Last week I was delighted to give two seminar papers on the political messages of sixteenth century ballads. The first was at the History Postgraduate Seminar Series at the University of Manchester; the second at the North West Early Modern Seminar, which took place at Lancaster University (a write up of the Lancaster event is below). I thoroughly enjoyed both occasions and what’s more, I received some really useful feedback.

North West Early Modern Seminar


Our 5 minute “speed-daters”. From left to right: Naomi Tadmor who chaired the event, Michael Smith (University of Manchester), Sarah Ann Robin (Lancaster University), Naya Tsentourou (Lancaster University), Stephen Pumfrey (Lancaster University) and Helen Davies (Lancaster University).



Jennifer Hyde, (University of Manchester), delivering her paper ‘Kowingness and the Mid-Sixteenth Century English Ballad’.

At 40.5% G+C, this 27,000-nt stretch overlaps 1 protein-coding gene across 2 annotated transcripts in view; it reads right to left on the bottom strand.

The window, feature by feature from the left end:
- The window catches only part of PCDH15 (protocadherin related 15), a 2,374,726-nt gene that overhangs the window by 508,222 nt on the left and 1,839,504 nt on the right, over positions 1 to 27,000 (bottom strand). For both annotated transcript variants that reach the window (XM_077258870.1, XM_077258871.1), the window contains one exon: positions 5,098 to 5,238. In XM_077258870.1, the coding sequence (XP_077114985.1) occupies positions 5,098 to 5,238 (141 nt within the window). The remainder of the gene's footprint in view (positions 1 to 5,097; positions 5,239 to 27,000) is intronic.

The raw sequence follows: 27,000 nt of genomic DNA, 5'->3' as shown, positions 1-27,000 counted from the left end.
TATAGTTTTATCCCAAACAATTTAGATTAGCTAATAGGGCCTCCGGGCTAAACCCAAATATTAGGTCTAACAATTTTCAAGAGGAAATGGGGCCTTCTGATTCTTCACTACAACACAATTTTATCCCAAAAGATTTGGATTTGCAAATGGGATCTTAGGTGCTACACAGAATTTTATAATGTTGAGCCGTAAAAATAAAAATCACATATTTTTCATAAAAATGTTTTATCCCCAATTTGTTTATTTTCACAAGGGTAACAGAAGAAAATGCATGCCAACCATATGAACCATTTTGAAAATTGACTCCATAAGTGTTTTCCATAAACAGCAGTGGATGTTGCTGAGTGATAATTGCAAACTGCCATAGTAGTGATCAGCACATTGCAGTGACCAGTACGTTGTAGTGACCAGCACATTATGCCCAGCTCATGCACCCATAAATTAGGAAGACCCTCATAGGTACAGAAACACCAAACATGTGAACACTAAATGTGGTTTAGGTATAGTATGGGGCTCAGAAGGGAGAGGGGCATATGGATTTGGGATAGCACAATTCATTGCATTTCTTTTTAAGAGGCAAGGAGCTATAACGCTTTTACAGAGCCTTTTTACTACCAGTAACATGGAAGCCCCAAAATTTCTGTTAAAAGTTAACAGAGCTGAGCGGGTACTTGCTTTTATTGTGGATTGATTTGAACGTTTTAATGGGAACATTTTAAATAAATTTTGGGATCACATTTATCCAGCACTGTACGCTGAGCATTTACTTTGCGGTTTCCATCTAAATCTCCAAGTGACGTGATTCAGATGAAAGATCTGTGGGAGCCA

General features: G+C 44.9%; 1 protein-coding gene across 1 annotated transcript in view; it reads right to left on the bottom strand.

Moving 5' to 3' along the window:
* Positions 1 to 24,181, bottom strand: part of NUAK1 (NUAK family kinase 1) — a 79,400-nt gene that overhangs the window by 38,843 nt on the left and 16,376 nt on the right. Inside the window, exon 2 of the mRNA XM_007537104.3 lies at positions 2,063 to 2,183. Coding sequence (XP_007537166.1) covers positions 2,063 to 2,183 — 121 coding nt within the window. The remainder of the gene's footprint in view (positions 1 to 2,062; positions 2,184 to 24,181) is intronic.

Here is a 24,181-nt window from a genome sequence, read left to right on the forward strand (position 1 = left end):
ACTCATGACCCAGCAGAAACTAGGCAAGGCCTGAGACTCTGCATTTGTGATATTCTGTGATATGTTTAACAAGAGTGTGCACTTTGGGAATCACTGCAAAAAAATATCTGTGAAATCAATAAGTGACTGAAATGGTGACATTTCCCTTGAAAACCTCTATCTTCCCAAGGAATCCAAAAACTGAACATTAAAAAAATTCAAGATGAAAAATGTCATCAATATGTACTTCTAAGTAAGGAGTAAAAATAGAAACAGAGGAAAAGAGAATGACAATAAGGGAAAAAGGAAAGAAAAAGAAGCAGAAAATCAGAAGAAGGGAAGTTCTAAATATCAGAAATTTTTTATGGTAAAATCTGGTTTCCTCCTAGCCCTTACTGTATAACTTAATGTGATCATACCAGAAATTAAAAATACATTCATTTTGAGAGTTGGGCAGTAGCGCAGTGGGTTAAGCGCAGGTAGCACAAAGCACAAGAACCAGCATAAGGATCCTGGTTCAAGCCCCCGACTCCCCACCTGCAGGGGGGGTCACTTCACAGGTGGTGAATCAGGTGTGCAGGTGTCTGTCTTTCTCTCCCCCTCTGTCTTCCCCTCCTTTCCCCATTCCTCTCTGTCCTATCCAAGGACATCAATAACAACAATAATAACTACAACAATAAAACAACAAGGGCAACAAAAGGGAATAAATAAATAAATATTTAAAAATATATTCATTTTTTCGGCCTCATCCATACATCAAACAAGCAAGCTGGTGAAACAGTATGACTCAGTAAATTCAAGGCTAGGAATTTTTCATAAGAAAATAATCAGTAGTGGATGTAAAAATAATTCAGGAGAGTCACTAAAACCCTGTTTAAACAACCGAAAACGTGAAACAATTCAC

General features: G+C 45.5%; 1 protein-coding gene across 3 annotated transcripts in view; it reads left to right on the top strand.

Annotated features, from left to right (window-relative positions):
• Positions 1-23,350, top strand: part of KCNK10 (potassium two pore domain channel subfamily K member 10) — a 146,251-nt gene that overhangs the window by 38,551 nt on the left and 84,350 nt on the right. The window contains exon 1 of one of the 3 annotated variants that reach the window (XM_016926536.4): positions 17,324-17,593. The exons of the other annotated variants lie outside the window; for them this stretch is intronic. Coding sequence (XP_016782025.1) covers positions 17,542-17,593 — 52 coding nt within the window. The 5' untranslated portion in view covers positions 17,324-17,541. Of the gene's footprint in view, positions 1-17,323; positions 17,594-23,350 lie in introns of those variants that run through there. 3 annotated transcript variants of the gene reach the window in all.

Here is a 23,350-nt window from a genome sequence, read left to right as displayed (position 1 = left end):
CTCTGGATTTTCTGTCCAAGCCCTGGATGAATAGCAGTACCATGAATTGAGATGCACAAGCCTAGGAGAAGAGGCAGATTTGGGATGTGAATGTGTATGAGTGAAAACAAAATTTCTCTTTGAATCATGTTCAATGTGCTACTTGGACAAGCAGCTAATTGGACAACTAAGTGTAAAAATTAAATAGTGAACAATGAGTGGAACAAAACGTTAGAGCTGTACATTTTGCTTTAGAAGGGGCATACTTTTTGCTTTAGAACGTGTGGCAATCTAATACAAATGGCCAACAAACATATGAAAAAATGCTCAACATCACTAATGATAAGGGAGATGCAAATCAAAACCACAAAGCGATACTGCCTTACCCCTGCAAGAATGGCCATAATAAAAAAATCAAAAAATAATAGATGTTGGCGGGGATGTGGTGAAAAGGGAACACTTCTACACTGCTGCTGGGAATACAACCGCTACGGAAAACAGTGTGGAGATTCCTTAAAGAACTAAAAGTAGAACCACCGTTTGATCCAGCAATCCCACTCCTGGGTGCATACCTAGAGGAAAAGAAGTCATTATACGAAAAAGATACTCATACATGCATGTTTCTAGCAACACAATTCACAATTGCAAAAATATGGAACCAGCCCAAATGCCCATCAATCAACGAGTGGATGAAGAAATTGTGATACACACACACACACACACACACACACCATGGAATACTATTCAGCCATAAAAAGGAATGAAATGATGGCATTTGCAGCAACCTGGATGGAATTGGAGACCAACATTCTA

Liz Oakley-Brown, (Lancaster University), speaking on ‘Thomas Churchyard’s Tudor Sensibilities’.

On November 27th Lancaster University hosted the North West Early Modern Seminar. The event started with our “speed-daters” who provided captivating 5 minute introductions to their research. 

Sarah Ann Robin, (Lancaster University) – Love and the Object in the Seventeenth-Century

Michael Smith, (University of Manchester) – Matthew Henry: Faith, Body and Emotions

Naya Tsentourou, (Lancaster University) – The Groaning Body in Early Modern Texts 

Helen Davies, (Lancaster University) – Materializing Disability in Tudor Literature

Stephen Pumfrey, (Lancaster University) – How Corpus Linguistic Methods can Trump Traditional Scholarship

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